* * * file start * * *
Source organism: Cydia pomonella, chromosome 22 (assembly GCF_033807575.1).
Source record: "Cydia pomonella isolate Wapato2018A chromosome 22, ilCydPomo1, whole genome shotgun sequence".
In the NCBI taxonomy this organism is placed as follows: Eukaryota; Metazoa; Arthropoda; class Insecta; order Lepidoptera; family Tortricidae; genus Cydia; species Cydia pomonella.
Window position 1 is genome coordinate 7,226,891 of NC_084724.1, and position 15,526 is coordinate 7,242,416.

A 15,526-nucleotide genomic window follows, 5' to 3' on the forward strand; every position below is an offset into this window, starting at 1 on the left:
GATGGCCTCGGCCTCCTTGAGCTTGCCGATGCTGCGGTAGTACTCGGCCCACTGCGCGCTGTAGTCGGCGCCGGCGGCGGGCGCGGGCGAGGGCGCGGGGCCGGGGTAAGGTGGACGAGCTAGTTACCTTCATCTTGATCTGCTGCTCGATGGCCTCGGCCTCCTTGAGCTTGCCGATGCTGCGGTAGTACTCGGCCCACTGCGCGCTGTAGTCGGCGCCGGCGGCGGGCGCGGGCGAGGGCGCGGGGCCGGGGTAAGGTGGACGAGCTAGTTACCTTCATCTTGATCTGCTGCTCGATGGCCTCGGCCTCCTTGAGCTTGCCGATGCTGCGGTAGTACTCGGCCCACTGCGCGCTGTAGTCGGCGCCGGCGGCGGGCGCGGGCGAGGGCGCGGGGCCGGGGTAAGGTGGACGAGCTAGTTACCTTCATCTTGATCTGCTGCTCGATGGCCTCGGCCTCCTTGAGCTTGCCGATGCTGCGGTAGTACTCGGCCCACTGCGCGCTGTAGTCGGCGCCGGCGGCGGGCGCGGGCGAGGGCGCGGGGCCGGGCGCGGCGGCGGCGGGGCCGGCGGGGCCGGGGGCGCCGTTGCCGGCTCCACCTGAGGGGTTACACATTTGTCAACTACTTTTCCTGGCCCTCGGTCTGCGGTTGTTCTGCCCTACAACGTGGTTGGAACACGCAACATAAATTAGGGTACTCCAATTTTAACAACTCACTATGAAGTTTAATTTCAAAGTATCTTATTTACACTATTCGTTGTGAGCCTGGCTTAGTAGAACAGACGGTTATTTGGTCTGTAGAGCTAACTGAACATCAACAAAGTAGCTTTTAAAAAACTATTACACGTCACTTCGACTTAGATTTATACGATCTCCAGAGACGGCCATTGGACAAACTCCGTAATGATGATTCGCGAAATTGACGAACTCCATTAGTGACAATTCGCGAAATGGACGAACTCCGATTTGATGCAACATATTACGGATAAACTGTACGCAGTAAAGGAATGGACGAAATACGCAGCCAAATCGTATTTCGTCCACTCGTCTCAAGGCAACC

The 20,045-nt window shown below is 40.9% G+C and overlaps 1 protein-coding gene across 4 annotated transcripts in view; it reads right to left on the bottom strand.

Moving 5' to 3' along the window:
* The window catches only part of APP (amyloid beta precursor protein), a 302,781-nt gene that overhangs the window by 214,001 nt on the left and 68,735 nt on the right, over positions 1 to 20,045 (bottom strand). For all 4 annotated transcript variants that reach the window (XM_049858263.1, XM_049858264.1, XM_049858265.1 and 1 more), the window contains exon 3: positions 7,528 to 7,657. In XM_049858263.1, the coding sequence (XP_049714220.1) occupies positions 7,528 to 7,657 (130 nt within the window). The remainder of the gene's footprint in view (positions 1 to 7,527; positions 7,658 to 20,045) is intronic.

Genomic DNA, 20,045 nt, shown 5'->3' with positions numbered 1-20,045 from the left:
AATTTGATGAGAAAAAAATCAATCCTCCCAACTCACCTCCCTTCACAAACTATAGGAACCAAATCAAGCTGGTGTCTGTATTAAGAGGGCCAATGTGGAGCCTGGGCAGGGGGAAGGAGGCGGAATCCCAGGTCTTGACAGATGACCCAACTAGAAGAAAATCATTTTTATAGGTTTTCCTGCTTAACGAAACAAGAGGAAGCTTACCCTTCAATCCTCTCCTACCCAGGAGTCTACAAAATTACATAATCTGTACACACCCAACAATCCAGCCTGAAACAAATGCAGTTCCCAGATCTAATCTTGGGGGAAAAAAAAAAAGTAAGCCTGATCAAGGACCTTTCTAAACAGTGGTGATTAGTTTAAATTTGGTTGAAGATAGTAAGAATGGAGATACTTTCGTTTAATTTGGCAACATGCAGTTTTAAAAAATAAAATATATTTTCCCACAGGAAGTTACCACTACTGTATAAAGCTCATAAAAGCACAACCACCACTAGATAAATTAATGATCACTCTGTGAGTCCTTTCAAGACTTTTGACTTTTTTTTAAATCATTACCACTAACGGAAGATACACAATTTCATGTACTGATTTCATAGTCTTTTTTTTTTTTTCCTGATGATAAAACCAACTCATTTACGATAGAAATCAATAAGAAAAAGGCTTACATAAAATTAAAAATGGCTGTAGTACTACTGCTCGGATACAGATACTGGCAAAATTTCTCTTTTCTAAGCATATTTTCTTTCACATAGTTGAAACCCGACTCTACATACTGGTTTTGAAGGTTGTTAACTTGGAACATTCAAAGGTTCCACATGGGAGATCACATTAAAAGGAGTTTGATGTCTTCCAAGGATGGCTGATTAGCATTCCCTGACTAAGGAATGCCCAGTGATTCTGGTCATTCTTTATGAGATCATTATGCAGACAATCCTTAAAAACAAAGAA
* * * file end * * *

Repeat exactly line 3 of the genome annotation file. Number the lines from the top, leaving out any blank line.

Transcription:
In the NCBI taxonomy this organism is placed as follows: Eukaryota; Metazoa; Arthropoda; class Insecta; order Lepidoptera; family Tortricidae; genus Cydia; species Cydia pomonella.